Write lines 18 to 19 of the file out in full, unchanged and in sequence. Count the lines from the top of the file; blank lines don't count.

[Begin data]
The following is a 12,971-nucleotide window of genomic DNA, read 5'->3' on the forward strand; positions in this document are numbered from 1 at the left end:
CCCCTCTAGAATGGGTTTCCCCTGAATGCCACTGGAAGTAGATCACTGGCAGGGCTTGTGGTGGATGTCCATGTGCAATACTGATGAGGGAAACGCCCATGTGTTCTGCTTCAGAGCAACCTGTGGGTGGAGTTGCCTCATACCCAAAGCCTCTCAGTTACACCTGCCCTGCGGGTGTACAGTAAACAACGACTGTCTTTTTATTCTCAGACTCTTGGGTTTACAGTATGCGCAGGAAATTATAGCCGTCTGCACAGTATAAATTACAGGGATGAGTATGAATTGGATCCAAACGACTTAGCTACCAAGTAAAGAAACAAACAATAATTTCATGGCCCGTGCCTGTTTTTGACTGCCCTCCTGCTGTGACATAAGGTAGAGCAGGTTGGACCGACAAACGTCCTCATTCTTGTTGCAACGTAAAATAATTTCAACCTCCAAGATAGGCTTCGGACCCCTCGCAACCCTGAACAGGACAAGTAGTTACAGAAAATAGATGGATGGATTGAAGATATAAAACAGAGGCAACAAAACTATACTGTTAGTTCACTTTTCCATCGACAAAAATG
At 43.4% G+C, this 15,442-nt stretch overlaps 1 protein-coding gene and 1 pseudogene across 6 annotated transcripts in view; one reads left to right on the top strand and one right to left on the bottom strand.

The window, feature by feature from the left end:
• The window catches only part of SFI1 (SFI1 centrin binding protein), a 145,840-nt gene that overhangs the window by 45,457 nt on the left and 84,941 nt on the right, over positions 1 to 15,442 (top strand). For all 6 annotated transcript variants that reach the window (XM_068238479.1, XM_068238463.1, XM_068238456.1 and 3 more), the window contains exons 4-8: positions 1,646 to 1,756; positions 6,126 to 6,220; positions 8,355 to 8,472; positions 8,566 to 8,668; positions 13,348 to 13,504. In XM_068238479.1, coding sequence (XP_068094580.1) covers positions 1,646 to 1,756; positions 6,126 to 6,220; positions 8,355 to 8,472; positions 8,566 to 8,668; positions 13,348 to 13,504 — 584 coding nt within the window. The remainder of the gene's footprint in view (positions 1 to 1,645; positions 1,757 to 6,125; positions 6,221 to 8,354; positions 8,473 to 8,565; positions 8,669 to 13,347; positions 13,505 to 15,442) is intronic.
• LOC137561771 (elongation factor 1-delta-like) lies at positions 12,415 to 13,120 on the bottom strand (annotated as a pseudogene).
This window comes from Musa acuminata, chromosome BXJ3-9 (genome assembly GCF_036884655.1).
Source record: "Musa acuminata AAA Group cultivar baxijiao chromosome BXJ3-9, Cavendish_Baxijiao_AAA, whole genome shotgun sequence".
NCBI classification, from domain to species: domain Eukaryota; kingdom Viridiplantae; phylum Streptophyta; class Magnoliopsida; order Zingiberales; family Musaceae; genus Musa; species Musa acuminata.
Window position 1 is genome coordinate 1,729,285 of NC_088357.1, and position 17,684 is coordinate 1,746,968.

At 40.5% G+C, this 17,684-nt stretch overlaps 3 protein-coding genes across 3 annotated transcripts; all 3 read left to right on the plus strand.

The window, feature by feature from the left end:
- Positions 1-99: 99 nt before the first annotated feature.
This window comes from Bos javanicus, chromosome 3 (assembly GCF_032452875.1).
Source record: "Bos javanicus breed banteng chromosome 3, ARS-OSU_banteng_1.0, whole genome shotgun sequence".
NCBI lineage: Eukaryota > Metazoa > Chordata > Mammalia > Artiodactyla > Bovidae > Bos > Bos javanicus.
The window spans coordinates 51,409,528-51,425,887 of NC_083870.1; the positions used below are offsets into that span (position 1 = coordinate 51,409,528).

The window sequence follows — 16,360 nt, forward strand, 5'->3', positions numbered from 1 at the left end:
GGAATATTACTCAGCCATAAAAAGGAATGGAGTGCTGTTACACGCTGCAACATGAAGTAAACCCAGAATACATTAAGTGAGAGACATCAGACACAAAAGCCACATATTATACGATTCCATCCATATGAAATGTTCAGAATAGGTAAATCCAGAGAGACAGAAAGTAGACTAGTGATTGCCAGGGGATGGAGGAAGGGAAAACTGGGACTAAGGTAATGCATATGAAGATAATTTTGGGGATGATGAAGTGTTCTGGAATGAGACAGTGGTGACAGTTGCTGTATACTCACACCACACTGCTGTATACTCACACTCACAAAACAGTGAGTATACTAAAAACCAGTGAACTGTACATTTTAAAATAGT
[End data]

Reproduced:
The window sequence follows — 16,360 nt, forward strand, 5'->3', positions numbered from 1 at the left end:
GGAATATTACTCAGCCATAAAAAGGAATGGAGTGCTGTTACACGCTGCAACATGAAGTAAACCCAGAATACATTAAGTGAGAGACATCAGACACAAAAGCCACATATTATACGATTCCATCCATATGAAATGTTCAGAATAGGTAAATCCAGAGAGACAGAAAGTAGACTAGTGATTGCCAGGGGATGGAGGAAGGGAAAACTGGGACTAAGGTAATGCATATGAAGATAATTTTGGGGATGATGAAGTGTTCTGGAATGAGACAGTGGTGACAGTTGCTGTATACTCACACCACACTGCTGTATACTCACACTCACAAAACAGTGAGTATACTAAAAACCAGTGAACTGTACATTTTAAAATAGT